Getting to know students can be overwhelming at the start of a new school year. You may have a large caseload or may be the only counselor at your school. How can you make individual student connections when this is your situation?
Use Duty Assignments to Make Student Connections
If you have an assigned duty station before and/or after school, use this to your advantage. My early morning and afternoon duty in the front hallway allow me to make individual student connections every day. After only a few weeks, I already see some patterns. I get to know the late arrivers, sleepy heads, friend groups, talkers, non-talkers, bus riders, etc. Last week I had a sixth grader high-five me as he walked to the bus when he saw my blue house shirt. He exclaimed that “our house is the best.” This made me smile! Other duty locations like the cafeteria, bus line, or car line will give you a window into the students in your building. This can help build relationships throughout the year.
Be Visible to Students
Another way to make connections with students is to be where they are. Standing in the hallway, visiting the playground at recess, observing gym class, or hanging out in the cafeteria are ways to just be visible and observant. I learn so much in the cafeteria during the first weeks of school. It gives me a picture of the social situations in each grade level. I get an idea of who may need some extra TLC with friendships. Observing different classes and being on the playground lets students see you and provides opportunities for impromptu conversations.
Co-Teach to Create Student Connections
Something I’m working on this year is to collaborate with teachers more. I will be co-teaching an SEL lesson in some content area classes. I will continue my monthly classroom curriculum as scheduled. In addition, I will work with an ELA teacher to create some SEL lessons targeting anxiety and resilience. The ELA curriculum has SEL embedded and will not take away from students mastering their learning targets. This will give me an opportunity to see students in a different setting, but will also help them see me in a different role.
Use Data to Make Student Connections
Look at attendance, achievement, and discipline data to identify certain students who may need some intentional one on one time with you. The chronically absent or tardy student, the low performing student, or the student with multiple discipline offenses could benefit from positive contact at the beginning of the school year. This will help to build that individual student connection so that when intervention is necessary, you already know the student. They trust you and are more likely to cooperate because you have that relationship.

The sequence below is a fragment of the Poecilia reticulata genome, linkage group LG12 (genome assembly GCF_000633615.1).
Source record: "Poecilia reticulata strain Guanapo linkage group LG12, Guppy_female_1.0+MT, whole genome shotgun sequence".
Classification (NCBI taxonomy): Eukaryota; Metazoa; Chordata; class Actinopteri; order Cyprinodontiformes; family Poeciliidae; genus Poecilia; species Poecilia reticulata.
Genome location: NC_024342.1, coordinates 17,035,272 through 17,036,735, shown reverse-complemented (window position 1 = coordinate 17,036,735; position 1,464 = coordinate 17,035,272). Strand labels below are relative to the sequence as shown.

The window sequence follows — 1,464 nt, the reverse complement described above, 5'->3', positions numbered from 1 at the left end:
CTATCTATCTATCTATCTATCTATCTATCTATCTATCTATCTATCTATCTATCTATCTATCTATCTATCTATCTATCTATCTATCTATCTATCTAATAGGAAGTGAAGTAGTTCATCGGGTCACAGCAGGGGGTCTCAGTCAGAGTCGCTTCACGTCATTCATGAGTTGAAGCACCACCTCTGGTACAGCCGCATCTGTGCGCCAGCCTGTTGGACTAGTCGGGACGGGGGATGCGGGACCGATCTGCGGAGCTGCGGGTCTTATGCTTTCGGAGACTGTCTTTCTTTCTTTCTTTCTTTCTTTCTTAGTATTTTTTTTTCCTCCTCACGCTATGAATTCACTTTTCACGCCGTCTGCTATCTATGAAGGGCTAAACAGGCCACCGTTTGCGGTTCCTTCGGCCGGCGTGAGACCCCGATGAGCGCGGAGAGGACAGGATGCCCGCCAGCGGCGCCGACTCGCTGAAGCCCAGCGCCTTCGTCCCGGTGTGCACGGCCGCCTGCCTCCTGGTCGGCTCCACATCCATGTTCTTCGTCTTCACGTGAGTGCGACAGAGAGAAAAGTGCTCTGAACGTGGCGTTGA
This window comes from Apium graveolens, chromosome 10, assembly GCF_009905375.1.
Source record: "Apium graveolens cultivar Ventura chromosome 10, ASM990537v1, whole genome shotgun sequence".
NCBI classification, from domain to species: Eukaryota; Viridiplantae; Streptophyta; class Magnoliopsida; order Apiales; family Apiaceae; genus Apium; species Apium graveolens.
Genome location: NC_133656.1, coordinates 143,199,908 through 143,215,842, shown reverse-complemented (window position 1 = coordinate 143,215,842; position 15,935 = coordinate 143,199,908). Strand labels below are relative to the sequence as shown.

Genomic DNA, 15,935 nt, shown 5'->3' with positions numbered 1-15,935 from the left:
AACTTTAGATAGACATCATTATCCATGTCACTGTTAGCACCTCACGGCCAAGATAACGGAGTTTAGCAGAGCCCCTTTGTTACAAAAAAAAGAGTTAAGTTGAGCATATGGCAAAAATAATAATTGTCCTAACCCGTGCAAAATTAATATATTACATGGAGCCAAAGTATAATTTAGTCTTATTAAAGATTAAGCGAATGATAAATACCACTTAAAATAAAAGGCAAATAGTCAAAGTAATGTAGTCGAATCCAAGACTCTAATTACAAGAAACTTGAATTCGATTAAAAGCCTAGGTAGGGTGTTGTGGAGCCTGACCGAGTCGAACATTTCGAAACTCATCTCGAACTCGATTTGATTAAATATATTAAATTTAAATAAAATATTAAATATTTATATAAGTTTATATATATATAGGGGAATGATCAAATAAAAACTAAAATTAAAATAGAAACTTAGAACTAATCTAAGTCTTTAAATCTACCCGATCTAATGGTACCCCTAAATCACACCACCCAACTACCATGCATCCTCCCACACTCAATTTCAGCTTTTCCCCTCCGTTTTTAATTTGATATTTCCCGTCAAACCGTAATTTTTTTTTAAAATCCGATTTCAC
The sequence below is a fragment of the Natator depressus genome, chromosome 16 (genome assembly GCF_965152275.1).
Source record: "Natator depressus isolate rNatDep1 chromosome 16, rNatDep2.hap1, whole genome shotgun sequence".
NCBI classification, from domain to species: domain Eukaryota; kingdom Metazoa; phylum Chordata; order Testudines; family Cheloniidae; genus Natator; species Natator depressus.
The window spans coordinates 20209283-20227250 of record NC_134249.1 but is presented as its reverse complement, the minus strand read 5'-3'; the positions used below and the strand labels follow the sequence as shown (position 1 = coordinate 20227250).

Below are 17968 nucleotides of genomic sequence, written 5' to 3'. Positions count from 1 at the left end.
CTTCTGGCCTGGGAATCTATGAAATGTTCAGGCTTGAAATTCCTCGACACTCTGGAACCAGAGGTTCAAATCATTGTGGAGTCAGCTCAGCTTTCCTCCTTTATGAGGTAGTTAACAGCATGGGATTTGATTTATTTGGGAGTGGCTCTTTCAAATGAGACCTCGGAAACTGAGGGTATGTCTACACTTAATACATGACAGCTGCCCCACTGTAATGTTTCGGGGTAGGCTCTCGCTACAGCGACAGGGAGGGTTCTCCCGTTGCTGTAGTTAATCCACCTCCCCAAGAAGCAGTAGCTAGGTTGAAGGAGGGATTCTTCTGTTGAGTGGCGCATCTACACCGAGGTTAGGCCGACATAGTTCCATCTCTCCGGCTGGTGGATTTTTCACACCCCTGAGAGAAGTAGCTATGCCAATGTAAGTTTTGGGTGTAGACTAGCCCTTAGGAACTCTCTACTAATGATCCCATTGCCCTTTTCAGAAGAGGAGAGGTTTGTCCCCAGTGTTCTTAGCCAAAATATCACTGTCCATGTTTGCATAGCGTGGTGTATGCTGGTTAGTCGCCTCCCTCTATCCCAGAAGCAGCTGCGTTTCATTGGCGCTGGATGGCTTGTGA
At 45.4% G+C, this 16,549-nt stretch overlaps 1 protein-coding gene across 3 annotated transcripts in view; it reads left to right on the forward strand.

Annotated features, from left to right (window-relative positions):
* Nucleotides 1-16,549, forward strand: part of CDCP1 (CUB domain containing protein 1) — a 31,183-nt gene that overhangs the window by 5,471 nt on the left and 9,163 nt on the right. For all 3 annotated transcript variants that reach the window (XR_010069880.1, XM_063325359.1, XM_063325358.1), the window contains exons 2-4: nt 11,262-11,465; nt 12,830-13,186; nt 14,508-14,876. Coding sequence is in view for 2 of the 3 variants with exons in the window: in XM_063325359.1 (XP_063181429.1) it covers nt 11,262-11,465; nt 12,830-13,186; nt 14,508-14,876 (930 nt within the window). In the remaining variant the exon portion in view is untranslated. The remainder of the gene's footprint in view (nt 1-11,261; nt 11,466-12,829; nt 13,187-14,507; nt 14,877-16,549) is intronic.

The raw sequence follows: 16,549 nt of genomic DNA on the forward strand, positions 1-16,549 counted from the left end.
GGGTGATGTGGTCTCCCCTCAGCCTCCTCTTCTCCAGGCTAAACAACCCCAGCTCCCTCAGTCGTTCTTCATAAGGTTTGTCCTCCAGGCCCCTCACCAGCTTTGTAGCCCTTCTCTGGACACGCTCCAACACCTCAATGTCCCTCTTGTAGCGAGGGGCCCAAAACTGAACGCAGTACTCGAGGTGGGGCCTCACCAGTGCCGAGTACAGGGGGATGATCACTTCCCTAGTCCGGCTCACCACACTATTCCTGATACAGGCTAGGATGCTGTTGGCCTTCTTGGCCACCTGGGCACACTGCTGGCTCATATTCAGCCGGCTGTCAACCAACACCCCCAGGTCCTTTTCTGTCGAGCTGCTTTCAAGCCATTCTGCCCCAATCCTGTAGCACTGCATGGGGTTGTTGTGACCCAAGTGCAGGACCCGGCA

Use Name Cards
Having almost five hundred students on my caseload makes it a challenge to make individual student connections. I use name cards to help with this. I print out class rosters for each class I will be visiting. This helps me just to see the name on a list. Then, during my “Meet the Counselor” lesson, I have students take a sheet of paper and answer a few questions about themselves. They use this paper to make a name card and decorate it however they choose. I keep these in folders and bring to my classes each month. Before the next class I set aside time to look at the name cards and read the answers to the questions. This helps me make a mental and visual connection that I can use throughout the year.
Sponsor a Club
Extra-curricular activities provide a great way to make connections with students. It does take additional time out of your day, but can be very rewarding in growing relationships. It gives students a different perspective outside of your regular counseling role. Having this individual student connection can provide the opportunity for you to be available when they have a need or they know someone else who does.
Remember Student Birthdays
Student birthdays is a simple way to connect with each student. Use your master student list to sort students by date of birth to get organized for each month. Use bookmarks or postcards and address with student names and homeroom. Attach a piece of candy, a pencil, or a coupon to each card. The week of their birthday, divide the cards by homeroom and put the cards in the teacher’s box to pass out. I was surprised by the positive reaction of students to this small gesture. This made me realize that it really is the little things that can help make student connections.
For me, making those individual connections is so vital, but yet so challenging. It is not an easy task, and I will not know each of my students by name. My goal is that I will do better on improving these relationships by building these connections.
Share what you do to connect to students!